Bit of a zombie weekend – watching two slow motion catastrophes in graphic action – the national rugby team and Scottish Labour’s election plan…both inept, unresponsive, naïve and hung over with failure.
I’d expected some progress by now from both because there were early signs of effort and enterprise but with time running out they are each marooned in stagnation.
And, like the rugby team, Labour are suffering as much from the little things as they are from any overarching shortcomings. The first is the Murphy re-election platform. In some ways it won’t bother voters where the leader sits and he was after all chosen on the basis of being a sitting MP. I don’t imagine Labour voters are concerned that his current campaigning is done, in electoral terms, from Westminster rather than Holyrood but as the contest warms up and the focus turns on Scotland’s place in the Union, the powers in Edinburgh and who represents the nation, well, I suspect they’ll find it a bit weird that the prospective First Minister is standing again for election to the UK parliament.
Voters differentiate between the two centres and between the two governments and while they might stomach Murphy continuing as a Westminster member meantime, a la Salmond, I’m not sure they’ll readily accept that he commits himself to another term down there when the clear need is to be inside Holyrood.
The pragmatic reasons I suppose, include: If he doesn’t contest Eastwood then he forgoes a resettlement payment (MP’s redundancy)…there is every chance that without his personal vote Labour lose the seat…there is no Holyrood vacancy for him to fill…but if the SNP does well in winning West of Scotland seats he can pick up an MSP spot by getting himself placed top of that list.
However, it isn’t much of a rallying call for the British election to be telling people you’ll stay for a year if they elect you and then you’ll be off to Edinburgh – enjoy the by-election. (In which case, again, he wouldn’t qualify for the resettlement grant). Or, more cynically, he stays as MP to see what happens to him in the Holyrood vote and if he fails to get in next year, he ploughs on as an MP, with the leadership left a raggedy, threadbare nuisance to be passed on to some other mug.
Presumably this is why so far he hasn’t told anyone of his longer-term plans – not an ideal launch position. The sense that this is dodging the honourable and straightforward route expected by the public is strong. Ask the man at Eastwood Toll and he’ll tell you Murphy should stand down and go for a Holyrood seat if he wants to be First Minister. Anything else looks sleekit and self-serving, like a man hedging his bets and unsure of success.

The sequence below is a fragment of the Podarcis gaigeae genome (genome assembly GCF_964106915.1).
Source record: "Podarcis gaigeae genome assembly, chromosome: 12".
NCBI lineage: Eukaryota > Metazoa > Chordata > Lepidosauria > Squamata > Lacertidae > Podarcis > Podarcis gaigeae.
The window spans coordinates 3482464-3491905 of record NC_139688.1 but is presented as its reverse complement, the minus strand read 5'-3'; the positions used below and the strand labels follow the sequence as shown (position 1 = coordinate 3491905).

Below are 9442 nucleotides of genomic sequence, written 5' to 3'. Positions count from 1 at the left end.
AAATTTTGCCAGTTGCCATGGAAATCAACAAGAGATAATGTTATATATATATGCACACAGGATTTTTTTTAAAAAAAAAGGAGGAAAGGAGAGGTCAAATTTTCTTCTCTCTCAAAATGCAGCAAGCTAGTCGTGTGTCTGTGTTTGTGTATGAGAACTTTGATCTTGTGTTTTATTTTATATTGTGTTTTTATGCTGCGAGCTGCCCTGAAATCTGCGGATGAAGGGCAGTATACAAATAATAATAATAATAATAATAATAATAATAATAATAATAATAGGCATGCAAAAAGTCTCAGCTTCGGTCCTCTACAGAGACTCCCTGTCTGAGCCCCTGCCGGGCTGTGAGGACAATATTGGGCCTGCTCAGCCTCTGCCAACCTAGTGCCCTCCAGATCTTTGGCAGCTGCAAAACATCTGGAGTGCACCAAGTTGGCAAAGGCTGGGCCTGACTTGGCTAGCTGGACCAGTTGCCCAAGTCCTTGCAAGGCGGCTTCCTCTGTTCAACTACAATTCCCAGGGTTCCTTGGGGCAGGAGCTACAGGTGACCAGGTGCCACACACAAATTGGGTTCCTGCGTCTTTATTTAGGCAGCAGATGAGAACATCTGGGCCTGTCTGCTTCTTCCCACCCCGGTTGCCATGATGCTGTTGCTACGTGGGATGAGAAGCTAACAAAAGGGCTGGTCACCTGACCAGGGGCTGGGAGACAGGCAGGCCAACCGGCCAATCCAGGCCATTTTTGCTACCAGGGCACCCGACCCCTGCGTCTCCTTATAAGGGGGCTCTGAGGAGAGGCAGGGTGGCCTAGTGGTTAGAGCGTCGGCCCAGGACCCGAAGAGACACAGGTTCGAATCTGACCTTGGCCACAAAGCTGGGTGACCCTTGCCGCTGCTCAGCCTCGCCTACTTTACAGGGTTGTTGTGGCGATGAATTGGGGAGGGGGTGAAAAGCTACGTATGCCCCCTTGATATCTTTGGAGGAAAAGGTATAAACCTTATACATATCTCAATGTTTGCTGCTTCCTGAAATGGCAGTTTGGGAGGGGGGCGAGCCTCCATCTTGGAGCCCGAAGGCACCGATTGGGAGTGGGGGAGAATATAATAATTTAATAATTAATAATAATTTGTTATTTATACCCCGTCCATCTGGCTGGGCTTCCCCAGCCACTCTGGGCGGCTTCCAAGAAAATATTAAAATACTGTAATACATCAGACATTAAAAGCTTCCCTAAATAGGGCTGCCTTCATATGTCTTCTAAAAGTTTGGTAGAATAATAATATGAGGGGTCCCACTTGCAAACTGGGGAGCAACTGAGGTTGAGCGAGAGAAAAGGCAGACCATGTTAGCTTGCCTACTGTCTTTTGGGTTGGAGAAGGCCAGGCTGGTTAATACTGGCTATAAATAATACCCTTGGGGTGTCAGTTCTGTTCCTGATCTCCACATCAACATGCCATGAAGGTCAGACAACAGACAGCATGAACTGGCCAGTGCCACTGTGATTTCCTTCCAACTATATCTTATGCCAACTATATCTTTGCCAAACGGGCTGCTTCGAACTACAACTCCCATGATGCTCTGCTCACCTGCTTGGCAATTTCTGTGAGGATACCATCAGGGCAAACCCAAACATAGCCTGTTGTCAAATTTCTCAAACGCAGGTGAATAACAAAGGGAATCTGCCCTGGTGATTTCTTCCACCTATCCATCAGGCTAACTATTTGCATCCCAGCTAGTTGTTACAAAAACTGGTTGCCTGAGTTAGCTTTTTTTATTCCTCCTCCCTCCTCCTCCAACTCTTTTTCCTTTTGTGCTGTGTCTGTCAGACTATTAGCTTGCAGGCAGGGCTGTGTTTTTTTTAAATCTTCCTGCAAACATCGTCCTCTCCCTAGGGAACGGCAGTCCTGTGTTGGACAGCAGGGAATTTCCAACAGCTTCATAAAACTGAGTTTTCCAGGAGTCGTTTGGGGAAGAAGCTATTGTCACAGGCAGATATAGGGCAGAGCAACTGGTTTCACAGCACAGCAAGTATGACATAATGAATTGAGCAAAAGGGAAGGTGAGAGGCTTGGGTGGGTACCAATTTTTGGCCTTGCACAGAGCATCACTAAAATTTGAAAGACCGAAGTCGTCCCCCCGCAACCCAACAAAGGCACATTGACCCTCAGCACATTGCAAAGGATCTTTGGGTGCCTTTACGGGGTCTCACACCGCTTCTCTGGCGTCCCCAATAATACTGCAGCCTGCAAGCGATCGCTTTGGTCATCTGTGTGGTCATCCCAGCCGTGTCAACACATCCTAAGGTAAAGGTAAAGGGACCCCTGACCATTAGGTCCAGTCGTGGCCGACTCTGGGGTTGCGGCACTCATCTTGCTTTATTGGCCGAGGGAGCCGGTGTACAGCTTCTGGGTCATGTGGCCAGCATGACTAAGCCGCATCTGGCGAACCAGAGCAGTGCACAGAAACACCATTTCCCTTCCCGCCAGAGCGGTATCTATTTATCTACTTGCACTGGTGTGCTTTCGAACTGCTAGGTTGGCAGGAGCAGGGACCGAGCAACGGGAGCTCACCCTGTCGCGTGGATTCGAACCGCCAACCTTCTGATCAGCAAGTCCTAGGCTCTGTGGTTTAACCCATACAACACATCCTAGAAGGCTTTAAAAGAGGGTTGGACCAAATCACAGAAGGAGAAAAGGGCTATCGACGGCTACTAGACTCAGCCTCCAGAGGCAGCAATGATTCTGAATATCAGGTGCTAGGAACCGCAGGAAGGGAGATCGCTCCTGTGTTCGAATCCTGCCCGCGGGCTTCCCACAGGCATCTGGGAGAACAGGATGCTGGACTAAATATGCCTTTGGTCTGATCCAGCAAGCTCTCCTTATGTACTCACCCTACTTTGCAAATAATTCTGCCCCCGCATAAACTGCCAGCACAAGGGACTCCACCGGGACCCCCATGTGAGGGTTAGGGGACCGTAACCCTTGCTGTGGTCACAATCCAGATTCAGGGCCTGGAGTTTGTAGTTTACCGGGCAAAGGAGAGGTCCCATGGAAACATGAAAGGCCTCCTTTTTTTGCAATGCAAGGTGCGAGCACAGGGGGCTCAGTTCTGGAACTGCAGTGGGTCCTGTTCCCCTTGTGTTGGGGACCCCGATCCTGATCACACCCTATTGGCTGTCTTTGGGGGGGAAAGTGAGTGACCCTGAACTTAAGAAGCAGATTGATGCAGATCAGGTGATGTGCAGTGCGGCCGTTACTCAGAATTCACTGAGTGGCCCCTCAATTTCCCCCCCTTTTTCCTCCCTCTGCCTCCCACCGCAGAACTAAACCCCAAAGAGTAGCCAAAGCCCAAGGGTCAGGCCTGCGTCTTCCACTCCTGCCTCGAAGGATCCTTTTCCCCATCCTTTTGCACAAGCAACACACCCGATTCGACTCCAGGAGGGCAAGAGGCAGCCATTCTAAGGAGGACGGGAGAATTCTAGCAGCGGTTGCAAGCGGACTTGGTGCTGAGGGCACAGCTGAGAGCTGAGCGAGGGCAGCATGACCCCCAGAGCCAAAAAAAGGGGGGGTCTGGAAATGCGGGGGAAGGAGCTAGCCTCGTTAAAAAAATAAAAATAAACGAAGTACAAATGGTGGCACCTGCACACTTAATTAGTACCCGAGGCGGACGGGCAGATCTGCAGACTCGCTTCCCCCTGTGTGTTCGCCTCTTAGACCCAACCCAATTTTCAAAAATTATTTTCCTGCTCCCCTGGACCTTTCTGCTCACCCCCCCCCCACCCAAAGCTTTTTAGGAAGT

And doesn’t it underline Johann Lamont’s killer line that Scotland is Labour’s branch office when the leader himself opts to stand for Westminster even as he tells us of his plans to be First Minister? I think Brian Taylor said this was ‘far from satisfactory’ – repeated for emphasis. In other words: He’s f***ed. He’s relying on Scots overlooking this misstep and what it tells us about his ambitions and Labour’s hopes.
Woe betide anyone who conveys the idea that he is taking the voters for granted. And contained therein is another calamity waiting to happen – that Murphy loses the seat. That really would spell the end because can you imagine a man the voters have kicked out presenting himself as the leader to take on Sturgeon and the ascendant Nationalists?
Makes you wonder how much actual planning Murphy did in advance….like his deputy who strikes me as too immature. Kezia Dugdale has fallen into the habit of a default high-pitched delivery designed to convey anger and scorn – appropriate on occasion – but literally monotonous. She personifies Labour’s approach – constant attack – but without a change of gear which suggests thought or even solutions. I stop listening.
Her recent tweet asking why Chinese steel was being used on the Forth Crossing (as a juvenile response to criticism of Labour leaflets being printed in England) has the hallmarks of John McTernan, who’s been asking MSPs to travel through to Glasgow to get their instructions from him. No mature politician would make such an elementary mistake to sound petty on the one hand and ill-informed on the other providing an open goal to remind us of the closure of Ravenscraig and the loss of a strategic industry.
But my favourite cock-up isn’t Labour’s at all – it’s Danny Alexander’s gift to nationalism by sticking up the Union flag on public works. You just know this came from a committee asked to brainstorm about ‘getting the message out’. Why should Brussels get all the credit for jetties and fly-overs when it was just matched funding?
Of all the issues this raises, the most fundamental is this: Do Scots admire the Union Jack? When it is displayed, do we naturally stiffen our spine, struggle to restrain a salute and quietly hum God Save the Queen? Damned if I do…
I resent its presence, regard it as a symbol of British control in Scotland and of colonial imperialism abroad. I believe it is quietly resented by most Scots as the comfort blanket of those with the casual air of superiority they hear at the edges of their lives – that metropolitan entitlement and dismissiveness that brings us ‘the news where you are.’ That Alexander should have misunderstood or forgotten such feelings shows where his heart now lies – as a London-based, Tory-aligned benefits cutter whose Scottish instincts have been corrupted by Westminster far too early.
Those signs of course will become the target for graffiti just as the idea has on Twitter. Indeed we can apply it to Jim Murphy standing again for Westminster – FundedbytheUKgovernmentby